I Bounce Back Like a Ton of Bricks

The Lord has helped me become more even-tempered lately, with these verses coming to mind quite often:

[a]What is the source of quarrels and conflicts among you? [b]Is not the source your pleasures that wage war in your members? You lust and do not have; so you commit murder. You are envious and cannot obtain; so you fight and quarrel. You do not have because you do not ask. You ask and do not receive, because you ask [c]with wrong motives, so that you may spend it [d]on your pleasures.  James 4:1-3

Keeping that truth in mind helps me not get to the point where others’ words or actions bother me to the point of that I plunge into the quicksand of my emotions.

That’s how it’s been going lately.

That is not at all how it went today.

When I woke up, I looked at my email on my phone.  (I should have had prayer time before checking my phone, but that’s not what happened.)   The first email I saw was an unnecessarily condescending work email.  An innocent bystander would not view the words in the email as condescending. The innocent bystander is also not aware of the subtext.

After reading the email, my heart immediately started beating quickly.  I was mad.  For the rest of the morning, I did not stop thinking about that email.  Instead, I chose to stew on it and nurture my anger at the person who sent it.

At work, the same person had a conversation with me – about a different topic – that was much more condescending than the email from this morning.  The tone of voice was actually on the pleasant side, but again, subtext ruled.  There was nothing I could do, except meekly acknowledge that I was in the wrong.  (I wasn’t, but it’s often best to just go with it.)

Just writing about today’s happenings brought on a much-needed cry.  It was more of a half-cry, because I got distracted.

This evening, the bulk of my mental space was used on crying out to the Lord that I hate this person.  Again, probably not the best thing to do; but I figure it’s better than saying it to the person or talking behind their back.  The rest of my mental space was used on crying out to the Lord to help me not to hate the person.

19 For the good that I want, I do not do, but I practice the very evil that I do not want. Romans 7:19

24 Wretched man that I am! Who will set me free from [r]the body of this death? 25 Thanks be to God through Jesus Christ our Lord! Romans 7:24-25 

This is what makes being an HSP so frustrating to me. There is absolutely no reason why I should still be upset about the email or the conversation.  These incidents are just par for the course, and are not a true reflection on me as a worker or as a human being, in general.  Yet, they still cut so deeply when they do happen. It is a longstanding battle for me not to sin in my anger or self-pity at the toxicity of this situation.

PS: I have changed the settings, so that work emails don’t come through on my phone anymore.


Job Questionnaires

In the past, I’ve had jobs where I taught people skills they need to search for and get a job. One thing that we always taught:

Leave your personal problems at home when you go to work.

Although this was before I’d ever heard of HSP, I felt like a complete sham when teaching that to my students!!

I mean, really. You’re asking me to compartmentalize my feelings? If something is bothering me, it magically stops bothering me, just because I’ve changed my geographical coordinates?!

You’ve got the wrong person.

To be clear, I understand that a level of professionalism is needed, particularly when a job requires interaction with coworkers and/or the public. I understand that you can’t spend your working hours on the phone arguing with a boyfriend, family member, or whomever. I get it.

The problem for me is that what is in my heart and mind is also plastered across my face. There is not a lot I can do to change that – try as I might. I can (and started to) avoid discussing problems with coworkers. However, my face will reveal my problems, whether I want it to or not.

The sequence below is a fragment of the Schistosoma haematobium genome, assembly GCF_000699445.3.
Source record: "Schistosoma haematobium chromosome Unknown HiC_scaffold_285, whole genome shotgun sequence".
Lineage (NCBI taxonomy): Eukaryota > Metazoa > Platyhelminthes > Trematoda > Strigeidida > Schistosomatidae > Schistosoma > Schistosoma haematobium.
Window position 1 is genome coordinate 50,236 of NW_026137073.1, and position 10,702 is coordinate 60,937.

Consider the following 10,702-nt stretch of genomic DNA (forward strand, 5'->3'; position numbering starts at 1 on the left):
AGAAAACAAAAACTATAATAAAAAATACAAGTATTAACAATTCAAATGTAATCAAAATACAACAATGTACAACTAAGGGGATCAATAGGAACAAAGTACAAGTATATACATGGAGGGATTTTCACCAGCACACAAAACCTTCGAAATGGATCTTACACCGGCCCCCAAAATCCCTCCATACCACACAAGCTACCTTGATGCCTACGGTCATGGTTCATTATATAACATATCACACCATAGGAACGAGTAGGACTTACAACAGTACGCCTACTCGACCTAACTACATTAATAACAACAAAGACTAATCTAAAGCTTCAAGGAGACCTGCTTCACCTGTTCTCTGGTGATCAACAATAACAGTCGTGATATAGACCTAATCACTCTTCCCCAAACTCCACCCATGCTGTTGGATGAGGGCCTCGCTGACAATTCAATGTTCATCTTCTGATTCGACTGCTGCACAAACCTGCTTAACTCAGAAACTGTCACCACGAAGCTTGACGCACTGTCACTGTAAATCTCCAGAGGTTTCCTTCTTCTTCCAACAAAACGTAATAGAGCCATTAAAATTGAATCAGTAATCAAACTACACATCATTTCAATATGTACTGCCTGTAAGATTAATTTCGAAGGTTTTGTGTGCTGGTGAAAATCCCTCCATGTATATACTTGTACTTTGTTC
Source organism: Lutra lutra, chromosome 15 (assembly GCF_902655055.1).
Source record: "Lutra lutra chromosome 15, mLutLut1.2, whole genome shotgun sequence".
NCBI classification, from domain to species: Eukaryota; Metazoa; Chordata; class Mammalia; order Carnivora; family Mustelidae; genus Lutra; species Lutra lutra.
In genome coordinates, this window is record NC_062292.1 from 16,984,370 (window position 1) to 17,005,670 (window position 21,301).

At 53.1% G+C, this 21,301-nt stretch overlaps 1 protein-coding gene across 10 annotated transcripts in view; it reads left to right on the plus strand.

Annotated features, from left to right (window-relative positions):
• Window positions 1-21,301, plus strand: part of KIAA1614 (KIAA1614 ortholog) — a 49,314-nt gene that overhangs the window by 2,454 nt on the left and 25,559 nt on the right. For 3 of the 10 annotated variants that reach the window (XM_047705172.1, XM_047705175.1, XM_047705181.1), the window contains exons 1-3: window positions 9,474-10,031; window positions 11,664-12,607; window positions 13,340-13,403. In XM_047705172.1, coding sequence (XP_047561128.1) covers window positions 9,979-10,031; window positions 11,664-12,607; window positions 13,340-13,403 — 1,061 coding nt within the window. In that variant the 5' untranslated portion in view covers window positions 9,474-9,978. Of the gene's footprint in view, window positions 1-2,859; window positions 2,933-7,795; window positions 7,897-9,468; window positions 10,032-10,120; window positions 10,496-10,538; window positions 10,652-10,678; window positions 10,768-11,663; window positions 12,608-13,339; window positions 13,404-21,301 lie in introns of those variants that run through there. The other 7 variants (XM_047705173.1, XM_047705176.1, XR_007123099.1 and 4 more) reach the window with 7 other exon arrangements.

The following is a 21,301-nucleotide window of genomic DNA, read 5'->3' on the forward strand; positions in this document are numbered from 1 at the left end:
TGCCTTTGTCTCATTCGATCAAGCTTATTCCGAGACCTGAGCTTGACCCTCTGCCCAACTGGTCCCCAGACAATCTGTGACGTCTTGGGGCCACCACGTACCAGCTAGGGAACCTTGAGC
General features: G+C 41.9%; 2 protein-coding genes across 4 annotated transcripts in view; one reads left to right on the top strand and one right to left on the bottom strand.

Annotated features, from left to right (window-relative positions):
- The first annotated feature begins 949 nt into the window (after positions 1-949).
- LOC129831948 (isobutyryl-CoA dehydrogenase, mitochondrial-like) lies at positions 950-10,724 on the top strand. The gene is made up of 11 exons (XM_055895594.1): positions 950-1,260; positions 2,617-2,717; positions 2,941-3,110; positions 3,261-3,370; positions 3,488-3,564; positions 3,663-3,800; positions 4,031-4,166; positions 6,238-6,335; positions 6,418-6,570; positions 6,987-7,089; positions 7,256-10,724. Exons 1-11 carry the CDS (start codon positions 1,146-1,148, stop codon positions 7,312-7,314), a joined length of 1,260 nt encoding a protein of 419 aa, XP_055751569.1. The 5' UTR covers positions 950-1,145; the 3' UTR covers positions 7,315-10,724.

So, today, I was completing an online job application for a seasonal retail job. The application included a questionnaire that asked the same questions about 3 times each.

Easy, right? I used to teach people how to complete these questionnaires!

The difference is that I was teaching them how to answer with their personalities, not my own. So, when the questionnaire repeatedly states things like

My coworkers cannot tell what I am feeling;

I hide my feelings;

I do not become emotional at work,

What on earth am I supposed to say, to avoid looking like a lunatic?! In the interest of being honest, I put “disagree.”

Unfortunately, “disagree” is not actually honest, either. There were also options for “strongly disagree” and “completely disagree.”

So, I don’t look like a lunatic, but I did withhold the truth a bit. I did misrepresent myself.

In addition to being an HSP, I’m also pathologically honest. I don’t know too many people who are as honest as I am. I mean, I even read skim the Terms and Conditions before I check the box that says “I have read and agree to the Terms and Conditions.” This may be a bit obsessive, but it is a misrepresentation, if I assert that I read something, but didn’t even look at it.

By the same token, how can I say that I disagree that I am emotional, when I truly know that I completely, unequivocally, adamantly disagree?!

I pray that the Lord will point me to jobs that don’t ask that question!

I tried to go back into the questionnaire to change my answers, but it wouldn’t allow me to do so.

So…in order to prevent lying, what am I going to do?

I’m not going to submit the application at all.

I suppose another alternative would be to delete what I have completed of the application so far and start a fresh one. Then, they can make an informed decision as to whether or not to hire me.

Recently, I’d started writing a post about my job search. It’s been pretty limited, because I am looking for a job for which I am qualified and that won’t exacerbate my HSP tendencies. Those are few and far between, let me tell you. By “few and far between”, I mean “non-existent.”

I came upon an administrative assistant job yesterday, too. It’s not something I’d be terribly interested in, but I really need the income. There was a section that described the type of supervision this position received. It said:

Responsibilities do not usually require using independent judgement.
Requires direct supervision.

Um. To me, that basically says, “Check your brain at the door.” Honestly, I don’t see how any job doesn’t require some sort of decision making.